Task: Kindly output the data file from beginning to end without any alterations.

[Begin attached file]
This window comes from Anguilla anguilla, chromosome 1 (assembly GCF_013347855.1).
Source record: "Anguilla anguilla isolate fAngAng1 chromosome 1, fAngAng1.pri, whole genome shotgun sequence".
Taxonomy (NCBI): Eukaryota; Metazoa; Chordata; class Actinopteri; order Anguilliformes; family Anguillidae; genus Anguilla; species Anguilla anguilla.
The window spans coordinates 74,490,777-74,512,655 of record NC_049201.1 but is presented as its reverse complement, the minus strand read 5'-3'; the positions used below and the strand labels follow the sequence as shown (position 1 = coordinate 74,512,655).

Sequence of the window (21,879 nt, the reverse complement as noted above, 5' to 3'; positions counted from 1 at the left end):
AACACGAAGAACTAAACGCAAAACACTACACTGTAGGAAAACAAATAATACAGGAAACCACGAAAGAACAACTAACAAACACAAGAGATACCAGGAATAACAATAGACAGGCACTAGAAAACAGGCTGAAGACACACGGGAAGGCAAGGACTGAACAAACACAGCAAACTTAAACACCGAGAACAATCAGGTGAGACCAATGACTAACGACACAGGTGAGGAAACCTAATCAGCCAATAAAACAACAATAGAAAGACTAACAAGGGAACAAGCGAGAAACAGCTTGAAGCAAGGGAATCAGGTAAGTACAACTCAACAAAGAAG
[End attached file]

This window comes from Anguilla anguilla, chromosome 1 (assembly GCF_013347855.1).
Source record: "Anguilla anguilla isolate fAngAng1 chromosome 1, fAngAng1.pri, whole genome shotgun sequence".
Taxonomy (NCBI): Eukaryota; Metazoa; Chordata; class Actinopteri; order Anguilliformes; family Anguillidae; genus Anguilla; species Anguilla anguilla.
The window spans coordinates 74,490,777-74,512,655 of record NC_049201.1 but is presented as its reverse complement, the minus strand read 5'-3'; the positions used below and the strand labels follow the sequence as shown (position 1 = coordinate 74,512,655).

Sequence of the window (21,879 nt, the reverse complement as noted above, 5' to 3'; positions counted from 1 at the left end):
AACACGAAGAACTAAACGCAAAACACTACACTGTAGGAAAACAAATAATACAGGAAACCACGAAAGAACAACTAACAAACACAAGAGATACCAGGAATAACAATAGACAGGCACTAGAAAACAGGCTGAAGACACACGGGAAGGCAAGGACTGAACAAACACAGCAAACTTAAACACCGAGAACAATCAGGTGAGACCAATGACTAACGACACAGGTGAGGAAACCTAATCAGCCAATAAAACAACAATAGAAAGACTAACAAGGGAACAAGCGAGAAACAGCTTGAAGCAAGGGAATCAGGTAAGTACAACTCAACAAAGAAG